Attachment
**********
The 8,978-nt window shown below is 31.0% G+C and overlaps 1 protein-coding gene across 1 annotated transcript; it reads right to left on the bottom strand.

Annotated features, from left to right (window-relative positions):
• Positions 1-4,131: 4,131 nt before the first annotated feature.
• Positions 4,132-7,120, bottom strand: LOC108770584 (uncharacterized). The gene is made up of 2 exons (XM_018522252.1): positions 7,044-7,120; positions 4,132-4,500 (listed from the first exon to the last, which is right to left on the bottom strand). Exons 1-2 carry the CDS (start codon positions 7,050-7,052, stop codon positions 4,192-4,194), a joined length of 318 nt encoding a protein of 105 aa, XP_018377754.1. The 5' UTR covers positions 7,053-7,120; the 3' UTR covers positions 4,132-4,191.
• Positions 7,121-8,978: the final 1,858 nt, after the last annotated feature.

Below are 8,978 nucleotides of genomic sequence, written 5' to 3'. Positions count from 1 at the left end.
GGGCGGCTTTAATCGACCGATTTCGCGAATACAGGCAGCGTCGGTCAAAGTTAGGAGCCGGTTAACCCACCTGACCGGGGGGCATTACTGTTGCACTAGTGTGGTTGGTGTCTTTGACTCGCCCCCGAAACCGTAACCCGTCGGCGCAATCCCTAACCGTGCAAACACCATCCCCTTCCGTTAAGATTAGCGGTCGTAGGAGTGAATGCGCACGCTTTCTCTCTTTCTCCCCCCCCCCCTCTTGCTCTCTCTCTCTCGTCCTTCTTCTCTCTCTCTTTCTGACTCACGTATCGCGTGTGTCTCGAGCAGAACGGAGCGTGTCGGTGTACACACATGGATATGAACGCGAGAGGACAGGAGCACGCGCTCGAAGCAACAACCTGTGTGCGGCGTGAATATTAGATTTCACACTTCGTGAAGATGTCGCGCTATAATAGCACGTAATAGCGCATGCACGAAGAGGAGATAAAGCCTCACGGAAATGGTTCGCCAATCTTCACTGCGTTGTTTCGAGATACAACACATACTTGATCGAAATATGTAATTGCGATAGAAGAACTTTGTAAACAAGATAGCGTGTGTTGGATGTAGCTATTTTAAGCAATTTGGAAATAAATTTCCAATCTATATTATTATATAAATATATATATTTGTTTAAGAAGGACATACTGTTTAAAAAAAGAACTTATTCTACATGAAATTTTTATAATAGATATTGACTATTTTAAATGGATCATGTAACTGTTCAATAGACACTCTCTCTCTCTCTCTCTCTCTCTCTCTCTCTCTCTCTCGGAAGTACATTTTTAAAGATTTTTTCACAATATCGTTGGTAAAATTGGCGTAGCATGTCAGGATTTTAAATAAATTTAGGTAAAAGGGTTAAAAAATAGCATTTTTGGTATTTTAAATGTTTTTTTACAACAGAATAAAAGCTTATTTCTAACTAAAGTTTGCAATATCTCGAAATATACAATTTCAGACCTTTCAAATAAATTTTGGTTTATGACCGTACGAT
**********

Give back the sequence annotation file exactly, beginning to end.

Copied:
The 8,978-nt window shown below is 31.0% G+C and overlaps 1 protein-coding gene across 1 annotated transcript; it reads right to left on the bottom strand.

Annotated features, from left to right (window-relative positions):
• Positions 1-4,131: 4,131 nt before the first annotated feature.
• Positions 4,132-7,120, bottom strand: LOC108770584 (uncharacterized). The gene is made up of 2 exons (XM_018522252.1): positions 7,044-7,120; positions 4,132-4,500 (listed from the first exon to the last, which is right to left on the bottom strand). Exons 1-2 carry the CDS (start codon positions 7,050-7,052, stop codon positions 4,192-4,194), a joined length of 318 nt encoding a protein of 105 aa, XP_018377754.1. The 5' UTR covers positions 7,053-7,120; the 3' UTR covers positions 4,132-4,191.
• Positions 7,121-8,978: the final 1,858 nt, after the last annotated feature.

Below are 8,978 nucleotides of genomic sequence, written 5' to 3'. Positions count from 1 at the left end.
GGGCGGCTTTAATCGACCGATTTCGCGAATACAGGCAGCGTCGGTCAAAGTTAGGAGCCGGTTAACCCACCTGACCGGGGGGCATTACTGTTGCACTAGTGTGGTTGGTGTCTTTGACTCGCCCCCGAAACCGTAACCCGTCGGCGCAATCCCTAACCGTGCAAACACCATCCCCTTCCGTTAAGATTAGCGGTCGTAGGAGTGAATGCGCACGCTTTCTCTCTTTCTCCCCCCCCCCCTCTTGCTCTCTCTCTCTCGTCCTTCTTCTCTCTCTCTTTCTGACTCACGTATCGCGTGTGTCTCGAGCAGAACGGAGCGTGTCGGTGTACACACATGGATATGAACGCGAGAGGACAGGAGCACGCGCTCGAAGCAACAACCTGTGTGCGGCGTGAATATTAGATTTCACACTTCGTGAAGATGTCGCGCTATAATAGCACGTAATAGCGCATGCACGAAGAGGAGATAAAGCCTCACGGAAATGGTTCGCCAATCTTCACTGCGTTGTTTCGAGATACAACACATACTTGATCGAAATATGTAATTGCGATAGAAGAACTTTGTAAACAAGATAGCGTGTGTTGGATGTAGCTATTTTAAGCAATTTGGAAATAAATTTCCAATCTATATTATTATATAAATATATATATTTGTTTAAGAAGGACATACTGTTTAAAAAAAGAACTTATTCTACATGAAATTTTTATAATAGATATTGACTATTTTAAATGGATCATGTAACTGTTCAATAGACACTCTCTCTCTCTCTCTCTCTCTCTCTCTCTCTCTCTCTCGGAAGTACATTTTTAAAGATTTTTTCACAATATCGTTGGTAAAATTGGCGTAGCATGTCAGGATTTTAAATAAATTTAGGTAAAAGGGTTAAAAAATAGCATTTTTGGTATTTTAAATGTTTTTTTACAACAGAATAAAAGCTTATTTCTAACTAAAGTTTGCAATATCTCGAAATATACAATTTCAGACCTTTCAAATAAATTTTGGTTTATGACCGTACGAT